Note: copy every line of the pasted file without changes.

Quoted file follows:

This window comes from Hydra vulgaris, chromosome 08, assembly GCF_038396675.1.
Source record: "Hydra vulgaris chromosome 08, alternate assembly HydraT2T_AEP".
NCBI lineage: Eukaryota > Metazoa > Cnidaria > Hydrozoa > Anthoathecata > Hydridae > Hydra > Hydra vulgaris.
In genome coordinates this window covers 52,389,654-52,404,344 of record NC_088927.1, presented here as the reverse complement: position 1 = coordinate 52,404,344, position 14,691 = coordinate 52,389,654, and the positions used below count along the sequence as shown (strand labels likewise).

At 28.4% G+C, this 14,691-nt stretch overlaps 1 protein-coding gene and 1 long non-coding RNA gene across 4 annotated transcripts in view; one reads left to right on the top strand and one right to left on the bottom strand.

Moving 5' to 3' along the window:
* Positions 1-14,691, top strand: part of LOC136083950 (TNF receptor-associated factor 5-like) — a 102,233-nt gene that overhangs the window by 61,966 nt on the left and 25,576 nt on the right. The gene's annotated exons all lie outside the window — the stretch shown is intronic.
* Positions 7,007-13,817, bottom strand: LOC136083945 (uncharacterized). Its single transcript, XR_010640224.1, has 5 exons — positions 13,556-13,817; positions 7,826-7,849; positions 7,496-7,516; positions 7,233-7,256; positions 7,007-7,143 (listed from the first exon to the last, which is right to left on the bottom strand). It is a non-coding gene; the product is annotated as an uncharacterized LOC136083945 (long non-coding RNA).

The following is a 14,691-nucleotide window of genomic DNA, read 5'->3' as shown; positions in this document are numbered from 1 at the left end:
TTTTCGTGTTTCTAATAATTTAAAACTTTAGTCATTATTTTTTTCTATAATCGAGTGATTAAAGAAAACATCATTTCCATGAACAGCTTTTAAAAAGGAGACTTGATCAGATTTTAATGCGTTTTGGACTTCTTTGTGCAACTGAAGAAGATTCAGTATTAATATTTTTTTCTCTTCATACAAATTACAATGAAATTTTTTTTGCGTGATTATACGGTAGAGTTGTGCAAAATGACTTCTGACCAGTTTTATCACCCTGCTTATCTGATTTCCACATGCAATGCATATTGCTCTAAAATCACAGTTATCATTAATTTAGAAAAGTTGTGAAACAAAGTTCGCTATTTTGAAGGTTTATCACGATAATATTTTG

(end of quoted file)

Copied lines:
This window comes from Hydra vulgaris, chromosome 08, assembly GCF_038396675.1.
Source record: "Hydra vulgaris chromosome 08, alternate assembly HydraT2T_AEP".
NCBI lineage: Eukaryota > Metazoa > Cnidaria > Hydrozoa > Anthoathecata > Hydridae > Hydra > Hydra vulgaris.
In genome coordinates this window covers 52,389,654-52,404,344 of record NC_088927.1, presented here as the reverse complement: position 1 = coordinate 52,404,344, position 14,691 = coordinate 52,389,654, and the positions used below count along the sequence as shown (strand labels likewise).

At 28.4% G+C, this 14,691-nt stretch overlaps 1 protein-coding gene and 1 long non-coding RNA gene across 4 annotated transcripts in view; one reads left to right on the top strand and one right to left on the bottom strand.

Moving 5' to 3' along the window:
* Positions 1-14,691, top strand: part of LOC136083950 (TNF receptor-associated factor 5-like) — a 102,233-nt gene that overhangs the window by 61,966 nt on the left and 25,576 nt on the right. The gene's annotated exons all lie outside the window — the stretch shown is intronic.
* Positions 7,007-13,817, bottom strand: LOC136083945 (uncharacterized). Its single transcript, XR_010640224.1, has 5 exons — positions 13,556-13,817; positions 7,826-7,849; positions 7,496-7,516; positions 7,233-7,256; positions 7,007-7,143 (listed from the first exon to the last, which is right to left on the bottom strand). It is a non-coding gene; the product is annotated as an uncharacterized LOC136083945 (long non-coding RNA).

The following is a 14,691-nucleotide window of genomic DNA, read 5'->3' as shown; positions in this document are numbered from 1 at the left end:
TTTTCGTGTTTCTAATAATTTAAAACTTTAGTCATTATTTTTTTCTATAATCGAGTGATTAAAGAAAACATCATTTCCATGAACAGCTTTTAAAAAGGAGACTTGATCAGATTTTAATGCGTTTTGGACTTCTTTGTGCAACTGAAGAAGATTCAGTATTAATATTTTTTTCTCTTCATACAAATTACAATGAAATTTTTTTTGCGTGATTATACGGTAGAGTTGTGCAAAATGACTTCTGACCAGTTTTATCACCCTGCTTATCTGATTTCCACATGCAATGCATATTGCTCTAAAATCACAGTTATCATTAATTTAGAAAAGTTGTGAAACAAAGTTCGCTATTTTGAAGGTTTATCACGATAATATTTTG